Middle East

Twenty-seven local peace activists abducted in western Afghanistan

KABUL (Reuters) – Taliban militants have kidnapped 27 peace activists from a highway in Afghanistan’s western Farah province, local officials and peace activists said on Wednesday.

Massoud Bakhtawar, the deputy governor of Farah, said the activists were traveling with six cars from Herat to neighboring Farah on Tuesday evening when their convoy was stopped by the Taliban on a main highway and taken to an unknown location.

Bismillah Watandost, a member of the group, said the activists had planned to travel to various parts of Farah to call for peace and a ceasefire between the warring parties in Afghanistan.

The group, People’s Peace Movement, was formed to protest violent attacks after a car bomb exploded at a sport stadium in southern Helmand province last year killing 17 civilians and wounding 50 others.

The Taliban insurgents fighting a Western-backed Kabul government now control more territory than at any time since their austere regime was toppled by US-led forces in 2001. A representative for the insurgents was not immediately available to comment.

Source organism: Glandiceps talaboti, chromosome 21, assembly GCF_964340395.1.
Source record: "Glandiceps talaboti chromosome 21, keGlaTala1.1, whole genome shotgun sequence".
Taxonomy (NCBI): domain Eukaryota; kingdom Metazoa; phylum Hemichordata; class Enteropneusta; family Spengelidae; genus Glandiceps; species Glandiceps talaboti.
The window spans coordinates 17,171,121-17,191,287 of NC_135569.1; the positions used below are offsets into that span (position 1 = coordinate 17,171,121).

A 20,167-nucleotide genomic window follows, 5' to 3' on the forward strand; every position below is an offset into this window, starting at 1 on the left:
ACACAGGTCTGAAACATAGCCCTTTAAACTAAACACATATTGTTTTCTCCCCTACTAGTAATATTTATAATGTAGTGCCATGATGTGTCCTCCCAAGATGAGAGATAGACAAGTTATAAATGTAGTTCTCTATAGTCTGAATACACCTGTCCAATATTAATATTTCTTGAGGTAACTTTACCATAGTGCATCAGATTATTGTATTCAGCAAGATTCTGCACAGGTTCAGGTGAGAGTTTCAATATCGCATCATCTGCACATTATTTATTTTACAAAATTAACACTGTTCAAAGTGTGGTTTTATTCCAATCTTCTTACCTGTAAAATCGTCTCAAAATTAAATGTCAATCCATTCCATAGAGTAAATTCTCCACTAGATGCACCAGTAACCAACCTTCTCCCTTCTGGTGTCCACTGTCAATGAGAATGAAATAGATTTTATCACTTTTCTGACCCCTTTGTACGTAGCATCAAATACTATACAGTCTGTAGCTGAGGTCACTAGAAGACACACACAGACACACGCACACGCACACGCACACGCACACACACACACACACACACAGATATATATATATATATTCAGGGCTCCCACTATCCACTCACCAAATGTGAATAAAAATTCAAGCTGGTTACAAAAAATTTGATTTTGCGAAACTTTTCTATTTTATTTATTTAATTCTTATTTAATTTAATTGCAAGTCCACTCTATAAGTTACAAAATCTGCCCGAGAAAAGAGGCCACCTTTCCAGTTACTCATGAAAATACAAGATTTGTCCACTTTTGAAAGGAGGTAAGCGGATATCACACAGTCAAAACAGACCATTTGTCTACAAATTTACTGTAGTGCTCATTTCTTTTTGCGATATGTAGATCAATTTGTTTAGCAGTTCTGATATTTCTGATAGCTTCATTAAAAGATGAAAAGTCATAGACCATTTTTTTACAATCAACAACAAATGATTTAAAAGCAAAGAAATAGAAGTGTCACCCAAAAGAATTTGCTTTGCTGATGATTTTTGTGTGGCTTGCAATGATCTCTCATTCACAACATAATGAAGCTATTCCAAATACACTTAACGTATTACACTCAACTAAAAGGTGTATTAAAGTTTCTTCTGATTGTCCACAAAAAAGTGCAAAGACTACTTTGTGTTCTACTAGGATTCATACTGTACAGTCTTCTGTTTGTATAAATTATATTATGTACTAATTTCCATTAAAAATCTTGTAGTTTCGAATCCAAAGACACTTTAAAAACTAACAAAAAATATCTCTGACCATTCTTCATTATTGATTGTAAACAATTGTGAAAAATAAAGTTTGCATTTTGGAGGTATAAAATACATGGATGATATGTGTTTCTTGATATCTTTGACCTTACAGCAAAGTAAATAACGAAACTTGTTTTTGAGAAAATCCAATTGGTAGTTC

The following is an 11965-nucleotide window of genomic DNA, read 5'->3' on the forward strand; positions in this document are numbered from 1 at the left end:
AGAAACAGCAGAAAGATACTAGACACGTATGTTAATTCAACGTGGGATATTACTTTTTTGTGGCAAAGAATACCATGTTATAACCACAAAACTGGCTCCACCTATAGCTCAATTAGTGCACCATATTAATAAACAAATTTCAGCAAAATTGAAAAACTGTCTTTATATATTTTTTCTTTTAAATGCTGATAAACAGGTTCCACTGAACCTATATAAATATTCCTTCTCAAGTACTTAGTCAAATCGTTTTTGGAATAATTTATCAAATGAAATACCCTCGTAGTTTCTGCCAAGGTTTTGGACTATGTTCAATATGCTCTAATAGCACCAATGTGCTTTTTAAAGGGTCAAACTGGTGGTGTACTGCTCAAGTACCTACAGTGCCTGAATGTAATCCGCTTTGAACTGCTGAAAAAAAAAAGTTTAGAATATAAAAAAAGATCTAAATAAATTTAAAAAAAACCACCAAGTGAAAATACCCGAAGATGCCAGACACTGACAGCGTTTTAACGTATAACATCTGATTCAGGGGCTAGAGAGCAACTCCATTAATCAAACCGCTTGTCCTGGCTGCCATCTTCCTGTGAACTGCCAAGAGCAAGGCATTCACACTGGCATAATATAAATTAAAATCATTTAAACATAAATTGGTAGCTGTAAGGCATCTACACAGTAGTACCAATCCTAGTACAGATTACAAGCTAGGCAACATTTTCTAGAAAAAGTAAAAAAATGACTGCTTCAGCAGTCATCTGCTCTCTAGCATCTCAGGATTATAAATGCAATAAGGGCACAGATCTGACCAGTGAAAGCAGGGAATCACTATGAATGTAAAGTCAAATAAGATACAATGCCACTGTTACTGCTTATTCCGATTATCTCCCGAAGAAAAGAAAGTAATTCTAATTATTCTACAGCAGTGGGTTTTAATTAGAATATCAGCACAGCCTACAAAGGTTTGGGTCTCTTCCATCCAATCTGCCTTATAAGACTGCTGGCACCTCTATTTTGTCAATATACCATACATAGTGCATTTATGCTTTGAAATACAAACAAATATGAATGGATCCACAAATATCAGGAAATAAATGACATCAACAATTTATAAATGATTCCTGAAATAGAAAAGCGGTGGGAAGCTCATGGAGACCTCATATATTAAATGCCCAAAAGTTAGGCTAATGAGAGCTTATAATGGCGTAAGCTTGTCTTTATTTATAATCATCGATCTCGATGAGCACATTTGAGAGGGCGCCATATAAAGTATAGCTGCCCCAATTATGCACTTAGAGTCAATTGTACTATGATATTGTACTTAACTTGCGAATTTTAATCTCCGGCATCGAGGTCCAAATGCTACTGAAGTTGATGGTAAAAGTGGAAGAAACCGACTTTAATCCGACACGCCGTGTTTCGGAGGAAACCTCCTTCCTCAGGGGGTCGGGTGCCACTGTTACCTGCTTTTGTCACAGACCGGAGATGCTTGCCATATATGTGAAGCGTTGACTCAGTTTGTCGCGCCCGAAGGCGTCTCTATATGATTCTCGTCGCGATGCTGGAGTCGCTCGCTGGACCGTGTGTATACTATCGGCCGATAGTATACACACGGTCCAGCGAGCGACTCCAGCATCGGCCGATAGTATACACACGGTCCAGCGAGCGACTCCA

Since last year, the activists have traveled to various parts of the country, often marching through Taliban-controlled areas to demand peace and a ceasefire between the Taliban and Afghan government.

The Taliban have previously accused the activists of being financed by the Kabul government among others, which the group have denied.

Tens of thousands of Afghan civilians, members of security forces and 2,400 US military personnel have been killed in fighting since 2001.

US officials have increased diplomatic efforts to reach a peace settlement with the Taliban and to withdraw thousands of troops in exchange for security guarantees.

Reporting by Abdul Qadir Sediqi in Kabul and Zainullah Stankzai in Helmand; Writing by Hamid Shalizi; Editing by Hugh Lawson

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